The crux of Imus' argument is that the Times story sounds like spin (via Radio Equalizer). "His radio show is canceled," said Imus. "They're not revamping anything! He will never ever be on WABC in New York again, ever!"
Newsbusters picked up the story as well - and highlighted this personal shot by Imus aimed at Scarborough:
Imus said Scarborough's MSNBC ratings aren't any better than Imus's were when he was forced out, and told listeners they should check NBC personnel files to see how many people have complained about Scarborough, since he is a "disgusting backstabbing phony."
Then it was time for Scarborough to address Imus, Newsbusters and Radio Equalizer (on Twitter):
Neither @newsbusters nor Imus can change these facts: We've already doubled Imus's best ratings over a decade. Imus never beat CNN. We do.
Morning Joe gets 20 times the audience in the demo as does Imus. Our WABC radio show also beat Glenn Beck every month in every category.
Imus's bitterness is misplaced. I was one of the few people who stood by him publicly. It's a shame he's so bitter about our success.
Imus' attacks come off as the bitter musings of a man still fuming over the loss of his job. His swipes at Scarborough are misdirected. If he should be angry or bitter with anyone it should be himself. He has no one else to blame for landing at a joke of network like Fox Business.
From the November 10 edition of WABC's Curtis Sliwa Live:
From the Anti-Defamation League's overview of Jared Taylor:
Jared Taylor (also known as Samuel Jared Taylor) founded The New Century Foundation, a self-styled think tank known primarily for American Renaissance, a white supremacist journal and companion Website. The journal, which Taylor edits, promotes pseudoscientific studies that attempt to demonstrate the intellectual and cultural superiority of whites and publishes articles on the supposed decline of American society because of integrationist social policies. American Renaissance generally avoids the crude bigotry and stereotyping characteristic of many other racist publications and Taylor himself personally refrains from anti-Semitism.
Born: September, 1951
Residence: Oakton, Virginia
Organization: The New Century Foundation
Publication: American Renaissance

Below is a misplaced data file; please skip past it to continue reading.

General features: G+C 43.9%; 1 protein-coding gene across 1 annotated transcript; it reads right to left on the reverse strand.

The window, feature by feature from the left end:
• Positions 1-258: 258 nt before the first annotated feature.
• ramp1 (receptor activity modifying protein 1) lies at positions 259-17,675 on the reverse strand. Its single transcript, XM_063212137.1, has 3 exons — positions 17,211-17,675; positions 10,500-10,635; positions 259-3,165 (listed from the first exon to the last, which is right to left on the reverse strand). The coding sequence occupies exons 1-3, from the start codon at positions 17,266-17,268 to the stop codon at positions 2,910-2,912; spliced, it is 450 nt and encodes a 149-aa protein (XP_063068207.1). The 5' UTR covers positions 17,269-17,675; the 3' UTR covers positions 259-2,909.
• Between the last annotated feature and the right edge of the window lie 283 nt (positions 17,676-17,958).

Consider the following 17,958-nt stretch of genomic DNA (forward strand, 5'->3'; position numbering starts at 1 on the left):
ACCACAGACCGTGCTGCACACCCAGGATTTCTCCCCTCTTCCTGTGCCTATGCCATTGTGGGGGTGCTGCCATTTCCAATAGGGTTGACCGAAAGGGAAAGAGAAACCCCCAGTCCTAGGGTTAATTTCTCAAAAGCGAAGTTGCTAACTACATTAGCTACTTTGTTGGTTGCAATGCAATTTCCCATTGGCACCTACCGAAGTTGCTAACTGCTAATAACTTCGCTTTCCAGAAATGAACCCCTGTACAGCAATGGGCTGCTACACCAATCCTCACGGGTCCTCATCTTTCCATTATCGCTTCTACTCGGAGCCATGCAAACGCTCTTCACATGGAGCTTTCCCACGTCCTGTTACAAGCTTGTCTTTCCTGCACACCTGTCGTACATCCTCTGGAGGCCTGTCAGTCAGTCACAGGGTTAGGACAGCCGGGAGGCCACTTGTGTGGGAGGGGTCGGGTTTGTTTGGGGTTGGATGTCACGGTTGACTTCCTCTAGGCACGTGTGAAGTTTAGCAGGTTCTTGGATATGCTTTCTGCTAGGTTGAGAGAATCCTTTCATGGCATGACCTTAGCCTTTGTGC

Education: B.A. Yale University, 1973;
M.S. Institute of Political Studies, Paris, 1978
Ideology: Intellectualized white supremacy
Books: Author of Paved With Good Intentions: The Failure of Race Relations in Contemporary America (1992) and Shadow of the Rising Sun: A Critical Review of the Japanese Miracle (1983); edited or contributed to various other books, including Essential Writings on Race by Samuel Francis (2007), Race and the American Prospect (2006), A Race Against Time: Racial Heresies for the 21st Century (2003) and The Real American Dilemma: Race, Immigration, and The Future of America (1998)
Affiliations: Taylor is on the editorial advisory board of Citizens Informer, the newspaper of the white supremacist Council of Conservative Citizens, has contributed to The Occidental Quarterly a racist journal, and has been a member of the Board of Directors of the National Policy Institute, a racist "think tank."
Taylor promotes his views by attacking racial, ethnic, and religious diversity, which he calls "one of the most divisive forces on the planet" and therefore "dangerous." Through speeches delivered at the biennial American Renaissance conferences; books, pamphlets, and articles; and public appearances via mainstream venues, including television shows and universities, Taylor promotes the idea that racial segregation is "natural" and society is best organized along racially homogenous lines. He maintains ties to a variety of racist organizations, publications, and individuals, both domestic and international, and many of North America's leading intellectual racists have written for American Renaissance or have addressed the biennial American Renaissance conferences.
On Bob Grant's radio show, Ann Coulter suggested that President-elect Barack Obama's "civilian national security force" would lead to "a lot more Waco raids, Elian Gonzalez snatchings." In fact, Obama's comments about the necessity of a "civilian national security force" referred to expanding the Foreign Service, AmeriCorps, and the Peace Corps.
Radio host Bob Grant falsely attributed several quotes to Sen. Barack Obama and took other Obama quotes out of context. Among the purported "quotes" Grant aired during the program were remarks that actually were penned by conservative writer John Semmens, in a column titled "Semi-News -- A Satirical Look at Recent News," about which FactCheck.org wrote: "The quote was one conservative writer's idea of a joke, which has been picked up and repeated as though it were true in a chain e-mail."
On October 20, Bob Grant said he had simply "asked a question" when he falsely claimed during his October 15 broadcast that Sen. Barack Obama had stood in front of flags depicting the letter " 'O' for Obama" at an Ohio campaign event -- flags that actually were the Ohio state flag. In fact, while Grant initially "asked" whether the "O" on the flags stood for Obama's name, moments later, he asserted it as fact. He then said he was engaging in "conjecture."
Radio host Bob Grant asserted that Sen. Barack Obama "is not content with just having several American flags, plain old American flags with the 50 states represented by 50 stars[.] He has the 'O' flag." However, the flag to which Grant apparently referred was actually the Ohio state flag.